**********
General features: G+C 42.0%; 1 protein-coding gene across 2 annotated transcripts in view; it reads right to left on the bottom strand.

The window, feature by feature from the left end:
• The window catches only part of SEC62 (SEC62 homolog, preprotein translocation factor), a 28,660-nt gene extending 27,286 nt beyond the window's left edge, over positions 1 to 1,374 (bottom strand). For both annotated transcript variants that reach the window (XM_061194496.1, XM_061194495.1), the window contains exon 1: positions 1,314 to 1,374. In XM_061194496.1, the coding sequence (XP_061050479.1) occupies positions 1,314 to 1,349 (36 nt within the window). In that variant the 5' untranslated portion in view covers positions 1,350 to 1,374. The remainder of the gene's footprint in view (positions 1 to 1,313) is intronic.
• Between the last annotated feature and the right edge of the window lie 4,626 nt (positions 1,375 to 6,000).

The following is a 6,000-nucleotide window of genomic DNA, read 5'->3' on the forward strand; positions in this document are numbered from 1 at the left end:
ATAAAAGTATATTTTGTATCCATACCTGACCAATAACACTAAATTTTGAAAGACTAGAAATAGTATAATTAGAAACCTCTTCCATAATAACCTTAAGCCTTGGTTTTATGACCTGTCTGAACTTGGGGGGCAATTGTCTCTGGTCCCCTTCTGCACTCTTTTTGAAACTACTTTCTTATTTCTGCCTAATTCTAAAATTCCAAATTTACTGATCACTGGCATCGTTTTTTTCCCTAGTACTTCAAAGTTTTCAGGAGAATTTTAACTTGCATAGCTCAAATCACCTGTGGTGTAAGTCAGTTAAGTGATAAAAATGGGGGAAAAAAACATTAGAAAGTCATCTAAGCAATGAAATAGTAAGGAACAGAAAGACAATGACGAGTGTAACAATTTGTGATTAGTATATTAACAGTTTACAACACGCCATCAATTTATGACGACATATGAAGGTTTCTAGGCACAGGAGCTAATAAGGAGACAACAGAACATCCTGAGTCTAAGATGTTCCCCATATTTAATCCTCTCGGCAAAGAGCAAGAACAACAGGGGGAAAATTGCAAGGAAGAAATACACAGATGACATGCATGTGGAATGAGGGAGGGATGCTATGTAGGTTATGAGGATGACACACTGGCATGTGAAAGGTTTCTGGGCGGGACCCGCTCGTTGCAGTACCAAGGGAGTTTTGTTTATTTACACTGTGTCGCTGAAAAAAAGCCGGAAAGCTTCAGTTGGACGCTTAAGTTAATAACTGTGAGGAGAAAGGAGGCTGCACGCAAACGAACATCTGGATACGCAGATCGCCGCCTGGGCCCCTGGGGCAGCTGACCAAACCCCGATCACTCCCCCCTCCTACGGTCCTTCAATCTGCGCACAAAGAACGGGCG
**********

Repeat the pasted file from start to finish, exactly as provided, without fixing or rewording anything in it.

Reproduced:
General features: G+C 42.0%; 1 protein-coding gene across 2 annotated transcripts in view; it reads right to left on the bottom strand.

The window, feature by feature from the left end:
• The window catches only part of SEC62 (SEC62 homolog, preprotein translocation factor), a 28,660-nt gene extending 27,286 nt beyond the window's left edge, over positions 1 to 1,374 (bottom strand). For both annotated transcript variants that reach the window (XM_061194496.1, XM_061194495.1), the window contains exon 1: positions 1,314 to 1,374. In XM_061194496.1, the coding sequence (XP_061050479.1) occupies positions 1,314 to 1,349 (36 nt within the window). In that variant the 5' untranslated portion in view covers positions 1,350 to 1,374. The remainder of the gene's footprint in view (positions 1 to 1,313) is intronic.
• Between the last annotated feature and the right edge of the window lie 4,626 nt (positions 1,375 to 6,000).

The following is a 6,000-nucleotide window of genomic DNA, read 5'->3' on the forward strand; positions in this document are numbered from 1 at the left end:
ATAAAAGTATATTTTGTATCCATACCTGACCAATAACACTAAATTTTGAAAGACTAGAAATAGTATAATTAGAAACCTCTTCCATAATAACCTTAAGCCTTGGTTTTATGACCTGTCTGAACTTGGGGGGCAATTGTCTCTGGTCCCCTTCTGCACTCTTTTTGAAACTACTTTCTTATTTCTGCCTAATTCTAAAATTCCAAATTTACTGATCACTGGCATCGTTTTTTTCCCTAGTACTTCAAAGTTTTCAGGAGAATTTTAACTTGCATAGCTCAAATCACCTGTGGTGTAAGTCAGTTAAGTGATAAAAATGGGGGAAAAAAACATTAGAAAGTCATCTAAGCAATGAAATAGTAAGGAACAGAAAGACAATGACGAGTGTAACAATTTGTGATTAGTATATTAACAGTTTACAACACGCCATCAATTTATGACGACATATGAAGGTTTCTAGGCACAGGAGCTAATAAGGAGACAACAGAACATCCTGAGTCTAAGATGTTCCCCATATTTAATCCTCTCGGCAAAGAGCAAGAACAACAGGGGGAAAATTGCAAGGAAGAAATACACAGATGACATGCATGTGGAATGAGGGAGGGATGCTATGTAGGTTATGAGGATGACACACTGGCATGTGAAAGGTTTCTGGGCGGGACCCGCTCGTTGCAGTACCAAGGGAGTTTTGTTTATTTACACTGTGTCGCTGAAAAAAAGCCGGAAAGCTTCAGTTGGACGCTTAAGTTAATAACTGTGAGGAGAAAGGAGGCTGCACGCAAACGAACATCTGGATACGCAGATCGCCGCCTGGGCCCCTGGGGCAGCTGACCAAACCCCGATCACTCCCCCCTCCTACGGTCCTTCAATCTGCGCACAAAGAACGGGCG